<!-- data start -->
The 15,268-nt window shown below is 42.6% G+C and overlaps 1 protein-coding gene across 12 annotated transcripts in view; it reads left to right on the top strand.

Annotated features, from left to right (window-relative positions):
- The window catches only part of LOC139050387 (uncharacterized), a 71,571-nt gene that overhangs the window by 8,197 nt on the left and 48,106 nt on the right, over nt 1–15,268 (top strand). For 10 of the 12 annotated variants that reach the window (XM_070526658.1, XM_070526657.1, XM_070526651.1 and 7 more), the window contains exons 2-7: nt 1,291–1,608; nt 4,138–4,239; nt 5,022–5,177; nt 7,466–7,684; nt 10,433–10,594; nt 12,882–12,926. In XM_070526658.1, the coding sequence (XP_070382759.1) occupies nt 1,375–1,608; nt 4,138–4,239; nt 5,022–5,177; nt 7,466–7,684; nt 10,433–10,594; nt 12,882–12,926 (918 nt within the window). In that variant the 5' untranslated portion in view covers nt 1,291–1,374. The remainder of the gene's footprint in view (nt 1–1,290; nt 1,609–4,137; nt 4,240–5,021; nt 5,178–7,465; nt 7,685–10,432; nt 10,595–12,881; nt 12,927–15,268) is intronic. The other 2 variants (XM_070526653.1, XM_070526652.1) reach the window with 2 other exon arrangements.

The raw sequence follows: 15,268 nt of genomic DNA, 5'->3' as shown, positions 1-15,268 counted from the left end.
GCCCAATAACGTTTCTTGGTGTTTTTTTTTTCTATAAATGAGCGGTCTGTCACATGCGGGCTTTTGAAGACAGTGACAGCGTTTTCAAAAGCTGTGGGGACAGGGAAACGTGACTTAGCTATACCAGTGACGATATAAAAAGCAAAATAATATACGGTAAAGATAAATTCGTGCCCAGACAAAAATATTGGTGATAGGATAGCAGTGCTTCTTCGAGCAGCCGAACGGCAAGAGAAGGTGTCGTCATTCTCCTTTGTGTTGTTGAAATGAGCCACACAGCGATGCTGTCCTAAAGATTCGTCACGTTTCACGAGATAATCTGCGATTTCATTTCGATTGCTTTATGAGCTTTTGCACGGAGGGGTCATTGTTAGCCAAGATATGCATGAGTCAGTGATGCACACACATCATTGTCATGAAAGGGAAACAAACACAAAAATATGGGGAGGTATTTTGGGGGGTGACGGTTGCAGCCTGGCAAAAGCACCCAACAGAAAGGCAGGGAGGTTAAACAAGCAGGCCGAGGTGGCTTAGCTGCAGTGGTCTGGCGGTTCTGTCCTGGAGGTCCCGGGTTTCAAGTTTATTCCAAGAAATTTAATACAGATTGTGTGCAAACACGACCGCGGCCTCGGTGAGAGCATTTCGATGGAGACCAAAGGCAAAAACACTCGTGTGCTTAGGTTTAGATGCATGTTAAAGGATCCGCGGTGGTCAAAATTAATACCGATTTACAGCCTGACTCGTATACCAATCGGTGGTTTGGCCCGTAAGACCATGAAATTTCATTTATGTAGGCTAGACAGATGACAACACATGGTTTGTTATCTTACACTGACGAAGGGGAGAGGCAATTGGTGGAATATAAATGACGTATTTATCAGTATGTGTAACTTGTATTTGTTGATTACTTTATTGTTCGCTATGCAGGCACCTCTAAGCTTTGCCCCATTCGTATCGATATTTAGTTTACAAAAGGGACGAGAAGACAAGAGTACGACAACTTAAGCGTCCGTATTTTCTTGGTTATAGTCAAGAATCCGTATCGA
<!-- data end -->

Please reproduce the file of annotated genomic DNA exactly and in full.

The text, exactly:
The 15,268-nt window shown below is 42.6% G+C and overlaps 1 protein-coding gene across 12 annotated transcripts in view; it reads left to right on the top strand.

Annotated features, from left to right (window-relative positions):
- The window catches only part of LOC139050387 (uncharacterized), a 71,571-nt gene that overhangs the window by 8,197 nt on the left and 48,106 nt on the right, over nt 1–15,268 (top strand). For 10 of the 12 annotated variants that reach the window (XM_070526658.1, XM_070526657.1, XM_070526651.1 and 7 more), the window contains exons 2-7: nt 1,291–1,608; nt 4,138–4,239; nt 5,022–5,177; nt 7,466–7,684; nt 10,433–10,594; nt 12,882–12,926. In XM_070526658.1, the coding sequence (XP_070382759.1) occupies nt 1,375–1,608; nt 4,138–4,239; nt 5,022–5,177; nt 7,466–7,684; nt 10,433–10,594; nt 12,882–12,926 (918 nt within the window). In that variant the 5' untranslated portion in view covers nt 1,291–1,374. The remainder of the gene's footprint in view (nt 1–1,290; nt 1,609–4,137; nt 4,240–5,021; nt 5,178–7,465; nt 7,685–10,432; nt 10,595–12,881; nt 12,927–15,268) is intronic. The other 2 variants (XM_070526653.1, XM_070526652.1) reach the window with 2 other exon arrangements.

The raw sequence follows: 15,268 nt of genomic DNA, 5'->3' as shown, positions 1-15,268 counted from the left end.
GCCCAATAACGTTTCTTGGTGTTTTTTTTTTCTATAAATGAGCGGTCTGTCACATGCGGGCTTTTGAAGACAGTGACAGCGTTTTCAAAAGCTGTGGGGACAGGGAAACGTGACTTAGCTATACCAGTGACGATATAAAAAGCAAAATAATATACGGTAAAGATAAATTCGTGCCCAGACAAAAATATTGGTGATAGGATAGCAGTGCTTCTTCGAGCAGCCGAACGGCAAGAGAAGGTGTCGTCATTCTCCTTTGTGTTGTTGAAATGAGCCACACAGCGATGCTGTCCTAAAGATTCGTCACGTTTCACGAGATAATCTGCGATTTCATTTCGATTGCTTTATGAGCTTTTGCACGGAGGGGTCATTGTTAGCCAAGATATGCATGAGTCAGTGATGCACACACATCATTGTCATGAAAGGGAAACAAACACAAAAATATGGGGAGGTATTTTGGGGGGTGACGGTTGCAGCCTGGCAAAAGCACCCAACAGAAAGGCAGGGAGGTTAAACAAGCAGGCCGAGGTGGCTTAGCTGCAGTGGTCTGGCGGTTCTGTCCTGGAGGTCCCGGGTTTCAAGTTTATTCCAAGAAATTTAATACAGATTGTGTGCAAACACGACCGCGGCCTCGGTGAGAGCATTTCGATGGAGACCAAAGGCAAAAACACTCGTGTGCTTAGGTTTAGATGCATGTTAAAGGATCCGCGGTGGTCAAAATTAATACCGATTTACAGCCTGACTCGTATACCAATCGGTGGTTTGGCCCGTAAGACCATGAAATTTCATTTATGTAGGCTAGACAGATGACAACACATGGTTTGTTATCTTACACTGACGAAGGGGAGAGGCAATTGGTGGAATATAAATGACGTATTTATCAGTATGTGTAACTTGTATTTGTTGATTACTTTATTGTTCGCTATGCAGGCACCTCTAAGCTTTGCCCCATTCGTATCGATATTTAGTTTACAAAAGGGACGAGAAGACAAGAGTACGACAACTTAAGCGTCCGTATTTTCTTGGTTATAGTCAAGAATCCGTATCGA